Not many people ask, are Chemotherapy drugs addictive, but we have the answer…
When you are suffering from a cancer diagnosis, whether you have had a drug addiction previously or not, you may find yourself wondering if chemotherapy drugs can be addictive. This is a complicated question for many people struggling with cancer as chemotherapy is often a necessary and potentially life-saving treatment in the fight against cancer. It is important to understand the nuances of addiction and cancer treatments so you can be sure that you are taking the best possible care of all aspects of your health and well-being.
Are Chemotherapy Drugs Addictive?
While this is a simple question to ask, it is not such a simple one to answer. This is because there is no single medication named “chemotherapy,” there are many different combinations of chemicals and drugs that can make up the chemotherapy treatments a person receives. The actual chemotherapy drugs, meaning the drugs that actually work to destroy the cancer cells in the body, are far from addictive. In fact, they cause so many negative side effects like nausea, muscle and body aches, and fatigue that these drugs are basically the opposite of addictive.
What Can Be Addictive During Cancer Treatments?
The actual chemotherapy drugs are not the only medications that you receive when you are going through chemo. Oftentimes, the IV drip you receive also contains steroid medications and other drugs along with it. Depending on a person’s sensitivity to certain medications and their effects, some of these drugs can become somewhat addictive. However, it is very rare that anyone would actually become addicted to their chemotherapy.
Another factor to consider, though, is that when a person goes through cancer treatments like chemotherapy, they are often also prescribed medications to help with their nausea as well as their physical pain. Sometimes, they also receive prescriptions for anxiety or depression that they may develop while going through cancer treatment.
Pain medications like OxyContin, Percocet, and other common painkillers can be quite addictive even when they are prescribed for legitimate pain. Some anti-depressants and anti-anxiety medications fall under the category of benzodiazepines (i.e. alprazolam and clonazepam) are also controlled substances that can be addictive. Because of that cancer pain and addiction as well as general substance abuse and cancer can be linked together.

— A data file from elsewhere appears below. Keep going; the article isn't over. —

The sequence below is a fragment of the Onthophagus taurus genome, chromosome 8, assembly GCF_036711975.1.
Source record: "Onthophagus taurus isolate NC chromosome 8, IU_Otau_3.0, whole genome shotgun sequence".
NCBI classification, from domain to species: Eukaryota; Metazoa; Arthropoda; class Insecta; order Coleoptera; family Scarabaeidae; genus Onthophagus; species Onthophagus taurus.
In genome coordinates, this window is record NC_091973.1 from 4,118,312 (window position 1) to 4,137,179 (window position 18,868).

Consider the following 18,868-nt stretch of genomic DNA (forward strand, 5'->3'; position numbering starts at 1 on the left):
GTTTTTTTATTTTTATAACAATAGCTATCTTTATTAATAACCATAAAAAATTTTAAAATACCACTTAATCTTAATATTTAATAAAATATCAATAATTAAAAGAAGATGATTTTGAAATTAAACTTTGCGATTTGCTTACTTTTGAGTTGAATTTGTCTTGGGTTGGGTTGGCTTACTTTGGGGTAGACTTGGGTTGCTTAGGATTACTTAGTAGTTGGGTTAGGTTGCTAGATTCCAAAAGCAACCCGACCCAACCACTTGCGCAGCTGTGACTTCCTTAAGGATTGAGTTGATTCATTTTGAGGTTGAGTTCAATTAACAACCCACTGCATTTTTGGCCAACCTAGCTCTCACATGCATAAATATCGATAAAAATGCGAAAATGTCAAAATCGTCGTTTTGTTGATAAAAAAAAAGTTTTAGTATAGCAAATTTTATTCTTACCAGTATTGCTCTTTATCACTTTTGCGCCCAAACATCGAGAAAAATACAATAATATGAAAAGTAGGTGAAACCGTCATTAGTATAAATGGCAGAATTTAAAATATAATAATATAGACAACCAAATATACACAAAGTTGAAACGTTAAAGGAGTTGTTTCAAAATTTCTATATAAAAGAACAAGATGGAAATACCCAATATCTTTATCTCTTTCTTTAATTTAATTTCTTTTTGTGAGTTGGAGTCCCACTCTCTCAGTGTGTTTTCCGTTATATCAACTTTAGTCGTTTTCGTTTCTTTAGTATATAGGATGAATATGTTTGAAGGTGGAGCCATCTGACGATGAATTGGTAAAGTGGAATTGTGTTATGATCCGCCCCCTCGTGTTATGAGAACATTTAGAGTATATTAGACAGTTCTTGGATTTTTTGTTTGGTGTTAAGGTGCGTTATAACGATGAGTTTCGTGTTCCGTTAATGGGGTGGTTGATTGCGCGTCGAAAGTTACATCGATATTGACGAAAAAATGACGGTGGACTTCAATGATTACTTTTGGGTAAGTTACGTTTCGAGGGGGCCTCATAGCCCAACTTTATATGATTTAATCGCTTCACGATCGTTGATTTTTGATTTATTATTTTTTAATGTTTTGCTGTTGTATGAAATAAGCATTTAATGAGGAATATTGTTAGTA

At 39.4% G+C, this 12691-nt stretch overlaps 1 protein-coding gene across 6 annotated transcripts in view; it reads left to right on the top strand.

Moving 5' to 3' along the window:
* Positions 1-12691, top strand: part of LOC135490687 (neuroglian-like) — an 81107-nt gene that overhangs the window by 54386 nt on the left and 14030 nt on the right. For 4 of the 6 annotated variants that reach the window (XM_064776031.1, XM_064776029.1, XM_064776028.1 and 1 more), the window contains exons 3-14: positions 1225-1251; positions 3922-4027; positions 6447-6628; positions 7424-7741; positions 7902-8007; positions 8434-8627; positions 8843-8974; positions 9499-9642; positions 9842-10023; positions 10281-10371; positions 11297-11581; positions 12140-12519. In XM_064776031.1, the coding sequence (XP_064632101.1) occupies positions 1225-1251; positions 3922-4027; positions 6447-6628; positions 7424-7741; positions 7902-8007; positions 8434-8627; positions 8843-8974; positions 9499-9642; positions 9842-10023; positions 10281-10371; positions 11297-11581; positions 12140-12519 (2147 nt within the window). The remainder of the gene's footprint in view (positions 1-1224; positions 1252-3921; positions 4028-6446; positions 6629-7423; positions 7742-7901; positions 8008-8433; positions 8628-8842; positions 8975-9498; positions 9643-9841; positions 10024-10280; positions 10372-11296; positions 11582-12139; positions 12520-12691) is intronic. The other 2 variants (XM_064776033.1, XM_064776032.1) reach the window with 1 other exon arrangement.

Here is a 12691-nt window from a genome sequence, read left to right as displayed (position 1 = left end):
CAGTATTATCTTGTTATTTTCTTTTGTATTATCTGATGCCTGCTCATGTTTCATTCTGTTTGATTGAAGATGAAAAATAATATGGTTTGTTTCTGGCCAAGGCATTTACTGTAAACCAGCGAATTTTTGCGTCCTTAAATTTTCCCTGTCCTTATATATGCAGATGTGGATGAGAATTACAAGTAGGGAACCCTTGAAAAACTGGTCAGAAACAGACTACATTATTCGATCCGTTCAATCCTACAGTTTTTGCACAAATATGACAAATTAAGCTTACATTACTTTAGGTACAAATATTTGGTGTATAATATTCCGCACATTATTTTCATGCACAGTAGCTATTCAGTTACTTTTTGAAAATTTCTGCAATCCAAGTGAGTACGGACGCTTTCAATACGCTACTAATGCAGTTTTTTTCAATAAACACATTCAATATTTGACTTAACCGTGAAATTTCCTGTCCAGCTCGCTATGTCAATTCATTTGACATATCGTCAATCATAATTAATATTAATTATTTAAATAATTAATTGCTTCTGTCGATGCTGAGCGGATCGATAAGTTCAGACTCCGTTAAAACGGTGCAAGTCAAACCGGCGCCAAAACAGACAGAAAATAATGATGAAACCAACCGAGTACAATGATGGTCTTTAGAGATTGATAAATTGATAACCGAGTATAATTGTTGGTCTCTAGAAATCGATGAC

How Can You Navigate Addiction and Cancer Treatments?
Dealing with addiction while you are also going through cancer treatments can be tricky to navigate. Chemotherapy drugs and radiation therapy, along with surgeries can cause a great deal of physical pain during cancer treatments, and pain management is an important part of improving comfort and overall well-being during addiction treatment and recovery.
As such, managing an addiction often becomes a secondary issue to the cancer treatment for most people. The problem is that addiction and drug abuse can have major physical consequences that can cause complications with cancer treatments and a person’s general health outcomes. Because of this, navigating the waters of substance abuse and cancer needs to be done with care.
Pain management could potentially be done without narcotic pain medications. A gradual medical detox program performed under the supervision of addiction treatment physicians as well as in consultation with your oncology team can help you to get the pain medication or benzodiazepine out of your system without compromising your cancer treatments or your physical health.
Once you have the drug out of your system, you can begin to heal from your addiction and deal with your cancer-related struggles in therapy while also finding a new and effective means of pain management. This can include other types of pain medication as well as massage therapy and other alternative medicine treatments designed to help reduce pain and increase overall well-being.
Now that you have a better understanding of how cancer pain and addiction can co-occur as well as the treatment options that can help, you can be sure you are always doing what is right for your health.